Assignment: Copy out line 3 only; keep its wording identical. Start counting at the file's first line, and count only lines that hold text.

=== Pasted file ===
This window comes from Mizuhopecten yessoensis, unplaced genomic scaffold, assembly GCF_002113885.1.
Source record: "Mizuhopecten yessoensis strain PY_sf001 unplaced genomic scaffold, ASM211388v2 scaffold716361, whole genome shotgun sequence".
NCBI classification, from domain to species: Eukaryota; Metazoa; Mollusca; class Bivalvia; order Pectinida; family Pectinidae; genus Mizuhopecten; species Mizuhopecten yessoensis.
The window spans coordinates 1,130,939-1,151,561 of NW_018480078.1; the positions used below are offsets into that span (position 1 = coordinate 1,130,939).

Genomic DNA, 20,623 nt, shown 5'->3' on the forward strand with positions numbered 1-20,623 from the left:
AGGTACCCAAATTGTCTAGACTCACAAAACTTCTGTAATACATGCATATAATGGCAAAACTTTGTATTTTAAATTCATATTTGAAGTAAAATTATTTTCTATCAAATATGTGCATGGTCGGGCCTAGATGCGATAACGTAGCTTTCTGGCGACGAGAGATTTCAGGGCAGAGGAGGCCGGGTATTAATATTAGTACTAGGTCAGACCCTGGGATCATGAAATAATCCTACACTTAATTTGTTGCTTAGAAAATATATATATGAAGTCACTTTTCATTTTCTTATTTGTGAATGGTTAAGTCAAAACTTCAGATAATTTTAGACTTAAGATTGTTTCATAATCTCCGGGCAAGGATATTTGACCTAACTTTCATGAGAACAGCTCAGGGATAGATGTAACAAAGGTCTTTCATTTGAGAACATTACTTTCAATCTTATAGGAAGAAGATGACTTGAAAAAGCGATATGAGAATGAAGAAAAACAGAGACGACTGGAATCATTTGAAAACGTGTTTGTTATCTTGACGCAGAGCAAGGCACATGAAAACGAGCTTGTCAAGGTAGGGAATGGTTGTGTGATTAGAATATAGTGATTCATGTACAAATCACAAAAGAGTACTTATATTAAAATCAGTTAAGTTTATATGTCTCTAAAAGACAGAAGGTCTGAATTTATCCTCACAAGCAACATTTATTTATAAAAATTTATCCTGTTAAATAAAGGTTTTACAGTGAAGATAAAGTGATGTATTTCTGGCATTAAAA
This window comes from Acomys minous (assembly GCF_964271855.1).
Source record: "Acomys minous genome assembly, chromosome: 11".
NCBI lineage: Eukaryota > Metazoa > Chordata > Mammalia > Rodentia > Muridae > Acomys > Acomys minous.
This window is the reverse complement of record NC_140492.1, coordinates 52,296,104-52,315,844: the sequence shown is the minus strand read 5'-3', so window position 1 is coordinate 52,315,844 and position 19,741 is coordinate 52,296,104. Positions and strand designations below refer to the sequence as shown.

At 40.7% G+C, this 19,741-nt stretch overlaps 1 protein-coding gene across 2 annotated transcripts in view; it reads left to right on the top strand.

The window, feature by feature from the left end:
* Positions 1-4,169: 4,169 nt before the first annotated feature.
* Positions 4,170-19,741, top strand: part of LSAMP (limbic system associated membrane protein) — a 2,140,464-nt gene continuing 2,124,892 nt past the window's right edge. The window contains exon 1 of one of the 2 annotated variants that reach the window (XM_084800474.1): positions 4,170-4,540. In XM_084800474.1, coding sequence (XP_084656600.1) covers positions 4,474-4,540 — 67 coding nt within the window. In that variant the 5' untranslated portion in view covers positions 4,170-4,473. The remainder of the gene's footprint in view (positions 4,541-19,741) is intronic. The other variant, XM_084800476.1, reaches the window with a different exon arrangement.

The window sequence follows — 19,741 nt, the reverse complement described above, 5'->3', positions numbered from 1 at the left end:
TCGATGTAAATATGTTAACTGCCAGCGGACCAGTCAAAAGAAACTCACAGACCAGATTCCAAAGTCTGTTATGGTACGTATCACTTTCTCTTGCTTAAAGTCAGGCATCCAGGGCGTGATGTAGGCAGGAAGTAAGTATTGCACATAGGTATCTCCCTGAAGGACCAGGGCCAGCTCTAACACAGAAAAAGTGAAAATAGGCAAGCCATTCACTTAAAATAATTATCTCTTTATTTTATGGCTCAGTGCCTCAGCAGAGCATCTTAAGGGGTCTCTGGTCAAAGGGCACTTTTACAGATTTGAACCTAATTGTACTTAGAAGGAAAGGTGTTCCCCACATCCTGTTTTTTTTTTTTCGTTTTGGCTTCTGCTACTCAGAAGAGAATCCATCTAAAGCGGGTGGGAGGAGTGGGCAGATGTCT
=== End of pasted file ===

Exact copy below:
NCBI classification, from domain to species: Eukaryota; Metazoa; Mollusca; class Bivalvia; order Pectinida; family Pectinidae; genus Mizuhopecten; species Mizuhopecten yessoensis.